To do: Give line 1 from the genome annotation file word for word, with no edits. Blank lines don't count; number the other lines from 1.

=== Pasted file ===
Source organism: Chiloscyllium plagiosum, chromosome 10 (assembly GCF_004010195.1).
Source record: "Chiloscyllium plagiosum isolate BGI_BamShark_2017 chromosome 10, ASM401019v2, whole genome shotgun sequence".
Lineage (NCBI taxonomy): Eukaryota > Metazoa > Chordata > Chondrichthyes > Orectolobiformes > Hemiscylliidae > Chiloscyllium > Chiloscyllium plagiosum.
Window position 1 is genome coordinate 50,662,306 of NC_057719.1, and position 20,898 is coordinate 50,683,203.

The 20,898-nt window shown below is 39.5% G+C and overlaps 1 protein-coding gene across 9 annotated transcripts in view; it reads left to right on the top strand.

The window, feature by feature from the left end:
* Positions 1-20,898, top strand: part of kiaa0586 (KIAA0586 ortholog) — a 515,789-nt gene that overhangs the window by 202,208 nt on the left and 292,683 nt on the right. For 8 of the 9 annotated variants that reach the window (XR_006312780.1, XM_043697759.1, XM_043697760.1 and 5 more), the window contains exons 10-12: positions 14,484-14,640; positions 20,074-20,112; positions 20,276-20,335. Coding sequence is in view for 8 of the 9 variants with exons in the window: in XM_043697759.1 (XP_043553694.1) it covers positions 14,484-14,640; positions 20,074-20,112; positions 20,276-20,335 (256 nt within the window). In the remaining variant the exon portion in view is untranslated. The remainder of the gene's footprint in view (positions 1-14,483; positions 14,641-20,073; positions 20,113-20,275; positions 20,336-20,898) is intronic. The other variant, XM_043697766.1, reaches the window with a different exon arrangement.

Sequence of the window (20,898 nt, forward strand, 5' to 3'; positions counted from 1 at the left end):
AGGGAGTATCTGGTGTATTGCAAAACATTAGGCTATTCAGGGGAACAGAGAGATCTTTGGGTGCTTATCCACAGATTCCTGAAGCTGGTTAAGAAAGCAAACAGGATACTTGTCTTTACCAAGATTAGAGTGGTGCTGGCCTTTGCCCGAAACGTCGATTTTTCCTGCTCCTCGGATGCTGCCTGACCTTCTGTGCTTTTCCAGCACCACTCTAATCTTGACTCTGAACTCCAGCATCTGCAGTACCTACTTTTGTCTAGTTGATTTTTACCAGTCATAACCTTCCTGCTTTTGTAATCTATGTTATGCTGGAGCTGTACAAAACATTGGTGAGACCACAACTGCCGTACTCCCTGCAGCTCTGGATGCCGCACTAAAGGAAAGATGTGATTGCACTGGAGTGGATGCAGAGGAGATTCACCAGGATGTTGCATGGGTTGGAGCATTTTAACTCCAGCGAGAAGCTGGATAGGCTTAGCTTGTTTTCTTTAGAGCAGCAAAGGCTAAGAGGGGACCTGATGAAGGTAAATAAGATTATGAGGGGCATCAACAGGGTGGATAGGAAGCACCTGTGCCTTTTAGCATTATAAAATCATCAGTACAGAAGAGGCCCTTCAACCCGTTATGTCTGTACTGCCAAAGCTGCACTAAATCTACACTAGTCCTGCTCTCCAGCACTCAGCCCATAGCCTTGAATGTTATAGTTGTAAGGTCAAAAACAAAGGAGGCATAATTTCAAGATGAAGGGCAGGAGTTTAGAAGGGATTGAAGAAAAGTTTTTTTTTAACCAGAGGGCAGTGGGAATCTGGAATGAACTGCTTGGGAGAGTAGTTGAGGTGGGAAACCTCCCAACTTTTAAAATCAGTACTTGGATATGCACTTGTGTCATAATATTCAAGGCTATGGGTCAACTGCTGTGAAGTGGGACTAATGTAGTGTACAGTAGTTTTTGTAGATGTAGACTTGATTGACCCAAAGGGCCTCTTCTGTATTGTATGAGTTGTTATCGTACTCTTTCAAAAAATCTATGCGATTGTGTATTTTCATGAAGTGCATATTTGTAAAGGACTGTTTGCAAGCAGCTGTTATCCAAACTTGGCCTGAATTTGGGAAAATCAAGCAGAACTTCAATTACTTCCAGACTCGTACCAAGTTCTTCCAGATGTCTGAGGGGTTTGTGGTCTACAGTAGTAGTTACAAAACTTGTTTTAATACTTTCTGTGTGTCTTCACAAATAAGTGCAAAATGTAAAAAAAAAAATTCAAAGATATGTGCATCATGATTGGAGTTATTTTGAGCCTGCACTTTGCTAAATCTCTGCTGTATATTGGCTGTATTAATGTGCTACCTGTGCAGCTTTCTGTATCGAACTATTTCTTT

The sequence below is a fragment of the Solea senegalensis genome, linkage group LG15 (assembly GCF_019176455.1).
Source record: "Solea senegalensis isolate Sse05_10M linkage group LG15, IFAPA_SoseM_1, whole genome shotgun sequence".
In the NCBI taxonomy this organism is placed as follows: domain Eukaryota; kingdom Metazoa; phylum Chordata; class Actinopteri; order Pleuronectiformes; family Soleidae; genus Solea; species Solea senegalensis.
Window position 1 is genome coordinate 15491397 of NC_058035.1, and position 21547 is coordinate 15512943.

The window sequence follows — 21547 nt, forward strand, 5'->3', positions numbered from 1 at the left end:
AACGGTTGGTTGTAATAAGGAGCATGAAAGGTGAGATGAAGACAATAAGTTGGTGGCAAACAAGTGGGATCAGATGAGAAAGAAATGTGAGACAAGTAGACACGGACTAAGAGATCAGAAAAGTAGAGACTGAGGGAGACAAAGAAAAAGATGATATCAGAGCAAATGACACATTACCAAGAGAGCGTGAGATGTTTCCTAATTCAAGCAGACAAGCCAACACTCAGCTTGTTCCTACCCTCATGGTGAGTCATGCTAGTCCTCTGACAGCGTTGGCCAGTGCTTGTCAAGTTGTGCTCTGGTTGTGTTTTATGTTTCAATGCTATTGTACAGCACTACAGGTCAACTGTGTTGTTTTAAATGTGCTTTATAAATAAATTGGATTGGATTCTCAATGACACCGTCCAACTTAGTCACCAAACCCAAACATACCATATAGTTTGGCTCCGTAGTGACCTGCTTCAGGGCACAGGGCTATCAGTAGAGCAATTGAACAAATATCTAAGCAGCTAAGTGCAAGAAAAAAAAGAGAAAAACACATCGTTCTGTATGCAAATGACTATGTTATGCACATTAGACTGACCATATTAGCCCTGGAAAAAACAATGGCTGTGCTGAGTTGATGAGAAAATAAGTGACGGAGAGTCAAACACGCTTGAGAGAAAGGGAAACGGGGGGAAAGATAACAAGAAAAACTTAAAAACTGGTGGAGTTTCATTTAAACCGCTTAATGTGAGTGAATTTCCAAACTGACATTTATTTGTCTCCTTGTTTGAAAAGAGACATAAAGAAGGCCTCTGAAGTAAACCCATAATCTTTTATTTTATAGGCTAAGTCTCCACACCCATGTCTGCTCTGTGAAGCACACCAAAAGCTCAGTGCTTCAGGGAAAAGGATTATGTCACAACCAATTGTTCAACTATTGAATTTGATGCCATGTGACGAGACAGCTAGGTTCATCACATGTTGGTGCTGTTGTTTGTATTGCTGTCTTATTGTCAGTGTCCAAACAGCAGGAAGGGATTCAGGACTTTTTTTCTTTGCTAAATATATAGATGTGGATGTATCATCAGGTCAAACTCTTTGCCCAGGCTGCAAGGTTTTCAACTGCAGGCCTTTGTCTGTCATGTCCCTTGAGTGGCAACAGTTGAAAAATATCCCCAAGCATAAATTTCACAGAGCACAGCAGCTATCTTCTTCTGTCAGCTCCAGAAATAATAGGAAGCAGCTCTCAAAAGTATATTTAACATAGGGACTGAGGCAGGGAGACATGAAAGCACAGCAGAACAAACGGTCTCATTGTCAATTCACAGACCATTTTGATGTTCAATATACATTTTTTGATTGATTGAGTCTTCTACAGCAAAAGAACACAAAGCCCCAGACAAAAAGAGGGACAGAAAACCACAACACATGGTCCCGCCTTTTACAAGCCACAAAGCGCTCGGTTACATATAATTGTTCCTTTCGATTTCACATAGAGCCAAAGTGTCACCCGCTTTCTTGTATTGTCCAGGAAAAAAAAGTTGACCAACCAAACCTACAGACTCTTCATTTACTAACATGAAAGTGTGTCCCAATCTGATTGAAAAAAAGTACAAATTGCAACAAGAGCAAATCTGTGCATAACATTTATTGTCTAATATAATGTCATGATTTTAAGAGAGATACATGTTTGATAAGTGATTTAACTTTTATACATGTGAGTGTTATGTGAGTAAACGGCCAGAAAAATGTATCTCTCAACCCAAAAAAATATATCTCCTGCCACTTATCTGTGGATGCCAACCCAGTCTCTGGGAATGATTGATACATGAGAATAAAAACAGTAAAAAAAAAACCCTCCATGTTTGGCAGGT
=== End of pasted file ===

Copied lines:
Source organism: Chiloscyllium plagiosum, chromosome 10 (assembly GCF_004010195.1).